4 ways to render content conditionally in React

I can’t say this enough. I love React and all its workings because using it is a pleasure. It is a new frontier for front end development and one I will always remain fascinated by. 

One aspect of React that I find very interesting is conditional rendering and this is an aspect I use quite often when fetching data from backends. I intend on taking you through 4 methods that I use to render React content/components conditionally in this post, but please remember that there are many others that you can use as well. 

So, onwards to the first one.

1. Extracting the render to a function

1import React, { useState } from "react";
2import "./App.css";
3const App = () => {
4  const [status, setStatus] = useState(true);
5  const renderMessage = () => {
6    if (status) {
7      return <h1> I am True </h1>;
8    } else {
9      return <h1> I am False </h1>;
10    }
11  };
12  return (
13    <div>
14      <header className="App-header">
15        {renderMessage()}
16        <button onClick={() => setStatus(!status)}> Change </button>
17      </header>
18    </div>
19  );
20};
21export default App;

What is happening over here is that I change the state using a button click and the  {renderMessage()} function renders different content based on whether the state is True or False.

2. Ternary Operators

The ternary operator is a very concise way of rendering content conditionally. Take a look at the below code where the output is the same as above, with fewer lines of code in it.

1import React, { useState } from "react";
2import "./App.css";
3const App = () => {
4  const [status, setStatus] = useState(true);
5  return (
6    <div>
7      <header className="App-header">
8        <h1>I am now {status ? "True" : "False"}</h1>
9        <button onClick={() => setStatus(!status)}>Change </button>
10      </header>
11    </div>
12  );
13};
14export default App;
15

3. Logical && (Short Circuit Evaluation with &&)

You can use the logical && to render content when one condition is met. So if you look at the code below, you will see that I will display ‘I am true” when the state is made True and “I am False” when the state is made False.

1import React, { useState } from "react";
2import "./App.css";
3const App = () => {
4  const [status, setStatus] = useState(true);
5  return (
6    <div>
7      <header className="App-header">
8        <h1> {status && " I am True"}</h1>
9        <h1>{!status && " I am False"}</h1>
10        <button onClick={() => setStatus(!status)}>Change </button>
11      </header>
12    </div>
13  );
14};
15export default App;
1
2

This however is not the most elegant method  for this particular example as it can clutter the code and make the app rather bloated. 

4. Using Immediately Invoked Function Expressions(IIFEs)

An IIFE (Immediately Invoked Function Expression) is a JavaScript function that runs as soon as it is defined. So the moment you type it out and save it, the function is run.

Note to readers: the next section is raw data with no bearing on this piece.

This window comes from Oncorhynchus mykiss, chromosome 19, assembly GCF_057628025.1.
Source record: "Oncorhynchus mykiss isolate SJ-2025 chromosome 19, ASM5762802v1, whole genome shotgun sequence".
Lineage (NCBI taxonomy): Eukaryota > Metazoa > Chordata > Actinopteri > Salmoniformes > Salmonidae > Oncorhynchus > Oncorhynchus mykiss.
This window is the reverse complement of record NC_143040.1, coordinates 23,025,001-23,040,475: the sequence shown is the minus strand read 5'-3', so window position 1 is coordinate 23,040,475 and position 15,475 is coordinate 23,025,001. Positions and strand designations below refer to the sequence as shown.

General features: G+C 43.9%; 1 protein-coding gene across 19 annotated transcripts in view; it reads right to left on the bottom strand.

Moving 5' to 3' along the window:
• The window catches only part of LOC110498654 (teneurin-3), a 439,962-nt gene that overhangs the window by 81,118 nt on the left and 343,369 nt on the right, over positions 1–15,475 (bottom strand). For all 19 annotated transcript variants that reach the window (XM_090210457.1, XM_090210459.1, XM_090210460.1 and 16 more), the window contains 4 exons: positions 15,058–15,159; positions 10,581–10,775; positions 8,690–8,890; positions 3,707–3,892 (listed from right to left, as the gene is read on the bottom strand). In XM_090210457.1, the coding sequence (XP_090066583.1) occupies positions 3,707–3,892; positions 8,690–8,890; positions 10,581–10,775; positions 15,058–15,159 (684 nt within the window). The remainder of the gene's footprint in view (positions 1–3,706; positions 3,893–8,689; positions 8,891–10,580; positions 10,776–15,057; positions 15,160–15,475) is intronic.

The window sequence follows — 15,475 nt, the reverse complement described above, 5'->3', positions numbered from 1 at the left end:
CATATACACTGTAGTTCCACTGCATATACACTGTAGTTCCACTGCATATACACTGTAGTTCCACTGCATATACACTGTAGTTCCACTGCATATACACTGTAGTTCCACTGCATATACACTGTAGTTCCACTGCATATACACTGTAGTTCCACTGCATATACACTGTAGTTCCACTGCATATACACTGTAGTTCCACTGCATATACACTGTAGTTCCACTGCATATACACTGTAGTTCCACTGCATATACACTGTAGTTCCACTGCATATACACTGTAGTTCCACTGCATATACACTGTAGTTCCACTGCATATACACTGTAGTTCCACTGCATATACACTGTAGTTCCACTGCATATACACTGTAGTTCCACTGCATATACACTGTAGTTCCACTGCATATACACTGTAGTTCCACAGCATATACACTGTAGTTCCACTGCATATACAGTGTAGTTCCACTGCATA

1import React, { useState } from "react";
2import "./App.css";
3const App = () => {
4  const [status, setStatus] = useState(true);
5  return (
6    <div>
7      <header className="App-header">
8        {(() => {
9          if (status) {
10            return <h1> {status && " I am True"}</h1>;
11          } else {
12            return <h1>{!status && " I am False"}</h1>;
13          }
14        })()}
15        <button onClick={() => setStatus(!status)}>Change </button>
16      </header>
17    </div>
18  );
19};
20export default App;
21

I admit that this is again not the most elegant solution when compared against the ternary operator but it is definitely one you can use in your work. 

Bonus

The methods I showed you so far demonstrated how you can render content or components conditionally. But if you want to display content when only one condition is met? A good example for this is if you want to display a “Profile’ button a user can click to check their profile on the app, only when they are logged in. 

In such a scenario, all you have to is render content when one condition is met using True and Null if False. I have demonstrated this with some code that uses the ternary operator below.

1import React, { useState } from "react";
2import "./App.css";
3const App = () => {
4  const [status, setStatus] = useState(true);
5  return (
6    <div>
7      <header className="App-header">
8        <h1> {status ? " I am now True" : null}</h1>
9        <button onClick={() => setStatus(!status)}>Change </button>
10      </header>
11    </div>
12  );
13};
14export default App;

And there you have it folks! 4 + a Bonus way in which you can can render content conditionally. I hope you found them useful!

Before I sign out, I do want to mention 2 things. 

  1. The code you use to render content conditionally can vary depending on the context. Do however try to follow a certain pattern in order to increase the readability of your code. 

  2. Change only the markup that is concerned with conditional rendering and not all the content. Your component does not need to render more than it has to. 

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